Karen Mabon illustrates and designs silk scarves and jewellery, combining British eccentricity, humour and luxury. Karen grew up in Black Isle, Scotland. After studying at Edinburgh College of Art, Karen attended the prestigious Royal College of Art in London. Following the Royal College she went on to work with many top names including Margaret Howell and set-designer Fred Butler.
Establishing her label in 2012, Karen’s work received instant recognition with a raft of stockists around the world, coverage in titles such as Vogue and Grazia, and Karen regularly receives commissions from the likes of Anthropologie and Henley Royal Regatta. Creating a successful mix of tongue-in-cheek illustrations, British humour and luxurious Italian quality, it is safe to say that Karen’s work is officially fabulous! It’s with great pleasure that I share with you an exclusive interview, as we learn how Karen turned her passion into a thriving international business.
1. Tell us a bit about your business..
I launched my own accessories business in 2012 after I graduated from the Royal College of Art in London. I design silk scarves with strange and unexpected colourful prints, and accompanying enamel jewellery. My collections are stocked in retailers worldwide, ranging from Liberty in London to Isetan in Tokyo. I draw all the prints by hand myself, before they’re printed on hand-spun silks and wools in Como, Italy. I also design jewellery pieces which are derived from the prints.
2 What inspired you to start your business?
I always loved the eccentricity of high-end fashion, particularly the decadence and sense of humour in Italian brands such as Moschino and Miu Miu. But there seemed to be a gap in the market between expensive, high-end luxury goods and cheap high street copies. There didn’t seem to be anything at a more affordable price point which had the same investment of time in the designs. I created my own collection of scarves which I hoped had a timeless quality; I wanted to create prints which were so multi-faceted and involved that every time you looked at the design, you would notice something new. I wanted to make accessories which felt exclusive because they were so different to anything else available, not because they were expensive. I try to develop limited edition styles and collaborations to maintain this sense of preciousness.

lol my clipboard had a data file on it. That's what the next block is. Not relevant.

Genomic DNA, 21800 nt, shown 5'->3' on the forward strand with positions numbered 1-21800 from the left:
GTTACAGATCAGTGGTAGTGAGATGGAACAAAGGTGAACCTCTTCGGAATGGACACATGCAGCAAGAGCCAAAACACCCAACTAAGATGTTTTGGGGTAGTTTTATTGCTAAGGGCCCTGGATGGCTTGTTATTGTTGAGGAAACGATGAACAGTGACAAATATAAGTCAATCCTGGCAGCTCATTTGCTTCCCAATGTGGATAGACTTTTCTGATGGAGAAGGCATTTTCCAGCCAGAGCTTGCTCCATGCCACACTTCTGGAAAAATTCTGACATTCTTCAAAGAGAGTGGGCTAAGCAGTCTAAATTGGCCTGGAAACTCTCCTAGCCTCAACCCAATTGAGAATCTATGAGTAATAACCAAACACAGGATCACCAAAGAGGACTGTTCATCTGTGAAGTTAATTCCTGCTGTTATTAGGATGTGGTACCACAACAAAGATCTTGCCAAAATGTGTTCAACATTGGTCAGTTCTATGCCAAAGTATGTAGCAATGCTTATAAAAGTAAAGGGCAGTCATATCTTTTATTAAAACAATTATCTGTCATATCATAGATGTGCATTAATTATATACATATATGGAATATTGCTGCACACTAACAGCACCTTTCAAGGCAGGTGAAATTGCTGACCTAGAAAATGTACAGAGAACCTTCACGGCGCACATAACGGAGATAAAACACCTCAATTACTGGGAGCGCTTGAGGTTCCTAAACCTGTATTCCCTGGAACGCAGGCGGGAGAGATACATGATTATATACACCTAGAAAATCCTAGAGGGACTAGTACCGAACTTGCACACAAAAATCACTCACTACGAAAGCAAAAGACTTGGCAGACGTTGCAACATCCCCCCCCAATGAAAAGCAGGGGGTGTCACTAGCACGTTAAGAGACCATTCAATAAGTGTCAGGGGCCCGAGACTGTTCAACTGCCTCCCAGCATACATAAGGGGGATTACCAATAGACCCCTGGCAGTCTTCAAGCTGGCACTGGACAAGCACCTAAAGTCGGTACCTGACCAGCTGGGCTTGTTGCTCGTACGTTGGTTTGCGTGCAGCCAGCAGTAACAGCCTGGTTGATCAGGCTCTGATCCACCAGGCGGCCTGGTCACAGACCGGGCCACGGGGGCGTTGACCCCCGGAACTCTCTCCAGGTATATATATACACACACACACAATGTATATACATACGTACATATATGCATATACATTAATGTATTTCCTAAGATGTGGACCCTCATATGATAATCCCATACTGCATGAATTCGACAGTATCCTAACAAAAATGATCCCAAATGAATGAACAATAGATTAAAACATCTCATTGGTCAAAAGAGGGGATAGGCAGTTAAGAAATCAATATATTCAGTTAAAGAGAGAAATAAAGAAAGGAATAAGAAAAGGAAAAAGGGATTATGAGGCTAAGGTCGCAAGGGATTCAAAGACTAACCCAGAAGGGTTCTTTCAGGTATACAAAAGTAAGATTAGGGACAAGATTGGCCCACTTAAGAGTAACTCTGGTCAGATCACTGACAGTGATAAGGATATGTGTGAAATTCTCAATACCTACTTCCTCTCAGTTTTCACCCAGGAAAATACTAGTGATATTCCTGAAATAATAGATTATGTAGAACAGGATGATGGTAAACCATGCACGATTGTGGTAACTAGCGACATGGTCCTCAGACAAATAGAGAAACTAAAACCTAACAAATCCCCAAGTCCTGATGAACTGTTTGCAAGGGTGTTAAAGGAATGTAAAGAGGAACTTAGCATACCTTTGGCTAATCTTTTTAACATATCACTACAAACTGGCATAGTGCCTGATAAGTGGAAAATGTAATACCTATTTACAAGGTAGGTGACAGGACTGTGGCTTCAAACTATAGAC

3. Where do you get the inspiration for your illustrations?
From everywhere!! I look at artists a lot for inspiration; I love Henry Darger, David Hockney, Tom Wesselman and Eduardo Paolozzi. I try not to look at other textile designers too often because I end up subliminally copying them, but my favourite is Josef Frank. I also love 70s psychedelic childrens cartoons, Woody Allen films, those old ‘Girls Love’ comic books and kitchen sink novels. Although having said that, most of the time an idea just pops into my head completely at random and I just go with it!
4. How do you see your business developing in 5 years time?
I want to develop a strong brand identity and make sure the quality of my designs and finished product is always the top priority. I’d like to expand the product range – I’ve recently launched a collaboration with the dress designer Coco Fennell, which has had a great response, so I think the next venture will be my own branded womenswear. I want to build on the international growth of the company – we already do a lot of business in Japan, but I’d love some more stockists in the USA. Basically, I want the brand to become synonymous with a kind of unpredictable, but always hilarious, British eccentricty – I want my customers to be blown away by the collections and keep coming back to find out whatever’s next!
5. Can you offer any readers thinking of starting their own business any pearls of wisdom?
You have to be completely and utterly obsessed and really believe in what you’re doing because there will be so many sleepless nights in the beginning and times when you feel like giving up! I think my advice would be to perservere, keep picking yourself up, build things up gradually and really listen to your customers.